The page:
However, comparison with another endosymbiotic event within eukaryal evolution, the acquisition of a cyanobacterial endosymbiont establishing the plastid-containing eukaryal group Archaeplastida, provides valuable context for these claims. Yet, none of these evolutionary events and derived characters are elevated to the degree that Archaeplastida is argued to constitute a new Domain of life arising from within a paraphyletic Eukarya.

This comparison further reveals the problematic nature of a mitocentric view of eukaryal origins. Rather than focusing on this one character, it is more useful to consider stem eukaryotes as an evolutionary grade containing an ordered series of many complex derived characters, of which mitochondrial acquisition is merely one Poole and Gribaldo, Cladogram of Asgard and eukaryote evolution as related to different definitions of Eukarya.

An apomorphy-based definition of Eukarya requires the identification of a specific defining character for Eukarya, which would include some eukaryal stem groups, but exclude others. The selection of a defining character for an apomorphy-based definition is therefore inherently subjective. The Asgard group is depicted as an evolutionary grade, although a monophyletic Asgard group is also consistent with this model. Gene tree phylogenies tend to recover the monophyly of Eukarya and Asgard groups. ESPs have been identified in these newly discovered groups, reinforcing this proposed relationship.

We propose that these results are consistent with the interpretation that Eukarya and Asgard lineages form a distinct clade defined by shared derived characters. A correct application of cladistics requires grouping based on shared derived characters. Many ancestral archaeal-like characters were retained in the Asgard lineages, and these would have been present in the earliest direct stem Eukarya ancestors, as well. These ancestral characters are, in themselves, insufficient to define Asgard lineages as members of Archaea except in the sense that, under 2-Domain tree topologies, both Asgard and Eukarya are part of the archaeal tree.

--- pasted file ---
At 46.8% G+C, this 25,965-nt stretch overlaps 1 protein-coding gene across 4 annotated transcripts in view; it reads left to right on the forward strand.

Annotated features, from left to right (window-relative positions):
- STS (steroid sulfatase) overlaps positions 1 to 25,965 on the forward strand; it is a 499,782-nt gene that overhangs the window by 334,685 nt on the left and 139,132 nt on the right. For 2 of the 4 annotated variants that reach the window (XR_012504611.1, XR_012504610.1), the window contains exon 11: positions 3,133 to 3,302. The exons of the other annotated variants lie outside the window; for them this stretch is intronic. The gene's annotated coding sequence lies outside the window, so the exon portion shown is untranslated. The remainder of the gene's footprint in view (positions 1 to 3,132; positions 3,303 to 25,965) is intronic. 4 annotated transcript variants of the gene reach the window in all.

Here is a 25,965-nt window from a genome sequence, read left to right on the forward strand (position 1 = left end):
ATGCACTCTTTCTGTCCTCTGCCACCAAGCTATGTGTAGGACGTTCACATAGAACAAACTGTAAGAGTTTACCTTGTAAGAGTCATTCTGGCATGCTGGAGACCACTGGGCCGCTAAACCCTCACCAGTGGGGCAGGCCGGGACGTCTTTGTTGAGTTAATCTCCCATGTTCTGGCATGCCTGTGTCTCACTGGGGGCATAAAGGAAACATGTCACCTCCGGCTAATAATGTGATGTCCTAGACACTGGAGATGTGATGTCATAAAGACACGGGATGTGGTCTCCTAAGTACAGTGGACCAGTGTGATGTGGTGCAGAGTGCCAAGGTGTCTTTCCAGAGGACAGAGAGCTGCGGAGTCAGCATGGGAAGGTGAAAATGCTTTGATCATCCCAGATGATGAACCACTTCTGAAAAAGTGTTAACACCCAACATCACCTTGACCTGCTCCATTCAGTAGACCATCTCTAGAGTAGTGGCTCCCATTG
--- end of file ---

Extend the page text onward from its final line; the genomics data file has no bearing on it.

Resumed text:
Rather, the placement of the root leading to Bacteria provides this distinction. While current phylogenomic analyses favor a rooting within Archaea, this placement is highly sensitive to a variety of factors, and continues to be debated.

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Both 2-Domain and 3-Domain scenarios are compatible with treating Asgard lineages as members of a distinct and broader group including eukaryotes that requires taxonomic recognition. GF originated and devised the study, which was further developed in collaboration with AP. GF drafted the figures. GF and AP drafted the manuscript.


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The authors declare that the research was conducted in the absence of any commercial or financial relationships that could be construed as a potential conflict of interest. Adams, K. Evolution of mitochondrial gene content: gene loss and transfer to the nucleus. Beiko, R. Highways of gene sharing in prokaryotes. Benson, R. Interrelationships of basal synapsids: cranial and postcranial morphological partitions suggest different topologies.